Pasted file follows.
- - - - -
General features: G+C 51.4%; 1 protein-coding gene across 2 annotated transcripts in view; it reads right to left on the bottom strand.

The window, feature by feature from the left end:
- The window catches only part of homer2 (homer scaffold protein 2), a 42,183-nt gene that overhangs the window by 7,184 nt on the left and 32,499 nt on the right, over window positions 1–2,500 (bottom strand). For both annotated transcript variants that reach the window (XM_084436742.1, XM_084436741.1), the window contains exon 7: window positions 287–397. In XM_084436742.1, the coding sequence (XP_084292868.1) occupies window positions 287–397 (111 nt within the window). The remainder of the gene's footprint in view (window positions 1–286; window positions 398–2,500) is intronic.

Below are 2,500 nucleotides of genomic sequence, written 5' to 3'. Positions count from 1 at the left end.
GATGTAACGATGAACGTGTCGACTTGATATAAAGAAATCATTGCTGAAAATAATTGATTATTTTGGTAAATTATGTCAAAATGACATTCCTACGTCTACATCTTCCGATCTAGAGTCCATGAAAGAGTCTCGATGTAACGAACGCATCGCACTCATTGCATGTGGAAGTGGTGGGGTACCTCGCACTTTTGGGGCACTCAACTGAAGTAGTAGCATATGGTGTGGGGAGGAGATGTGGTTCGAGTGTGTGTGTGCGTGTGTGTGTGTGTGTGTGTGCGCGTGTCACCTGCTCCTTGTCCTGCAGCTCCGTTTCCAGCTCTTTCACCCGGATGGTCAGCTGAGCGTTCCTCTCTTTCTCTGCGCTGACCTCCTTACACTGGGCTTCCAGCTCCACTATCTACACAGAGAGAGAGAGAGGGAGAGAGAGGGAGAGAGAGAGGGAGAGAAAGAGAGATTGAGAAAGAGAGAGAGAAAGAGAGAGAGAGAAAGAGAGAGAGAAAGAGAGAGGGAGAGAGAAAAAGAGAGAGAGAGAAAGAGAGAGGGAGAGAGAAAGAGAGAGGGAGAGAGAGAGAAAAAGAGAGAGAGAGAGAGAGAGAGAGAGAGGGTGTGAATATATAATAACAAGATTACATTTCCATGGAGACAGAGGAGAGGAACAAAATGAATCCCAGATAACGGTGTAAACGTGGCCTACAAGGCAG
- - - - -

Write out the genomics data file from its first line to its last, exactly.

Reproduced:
General features: G+C 51.4%; 1 protein-coding gene across 2 annotated transcripts in view; it reads right to left on the bottom strand.

The window, feature by feature from the left end:
- The window catches only part of homer2 (homer scaffold protein 2), a 42,183-nt gene that overhangs the window by 7,184 nt on the left and 32,499 nt on the right, over window positions 1–2,500 (bottom strand). For both annotated transcript variants that reach the window (XM_084436742.1, XM_084436741.1), the window contains exon 7: window positions 287–397. In XM_084436742.1, the coding sequence (XP_084292868.1) occupies window positions 287–397 (111 nt within the window). The remainder of the gene's footprint in view (window positions 1–286; window positions 398–2,500) is intronic.

Below are 2,500 nucleotides of genomic sequence, written 5' to 3'. Positions count from 1 at the left end.
GATGTAACGATGAACGTGTCGACTTGATATAAAGAAATCATTGCTGAAAATAATTGATTATTTTGGTAAATTATGTCAAAATGACATTCCTACGTCTACATCTTCCGATCTAGAGTCCATGAAAGAGTCTCGATGTAACGAACGCATCGCACTCATTGCATGTGGAAGTGGTGGGGTACCTCGCACTTTTGGGGCACTCAACTGAAGTAGTAGCATATGGTGTGGGGAGGAGATGTGGTTCGAGTGTGTGTGTGCGTGTGTGTGTGTGTGTGTGTGCGCGTGTCACCTGCTCCTTGTCCTGCAGCTCCGTTTCCAGCTCTTTCACCCGGATGGTCAGCTGAGCGTTCCTCTCTTTCTCTGCGCTGACCTCCTTACACTGGGCTTCCAGCTCCACTATCTACACAGAGAGAGAGAGAGGGAGAGAGAGGGAGAGAGAGAGGGAGAGAAAGAGAGATTGAGAAAGAGAGAGAGAAAGAGAGAGAGAGAAAGAGAGAGAGAAAGAGAGAGGGAGAGAGAAAAAGAGAGAGAGAGAAAGAGAGAGGGAGAGAGAAAGAGAGAGGGAGAGAGAGAGAAAAAGAGAGAGAGAGAGAGAGAGAGAGAGAGGGTGTGAATATATAATAACAAGATTACATTTCCATGGAGACAGAGGAGAGGAACAAAATGAATCCCAGATAACGGTGTAAACGTGGCCTACAAGGCAG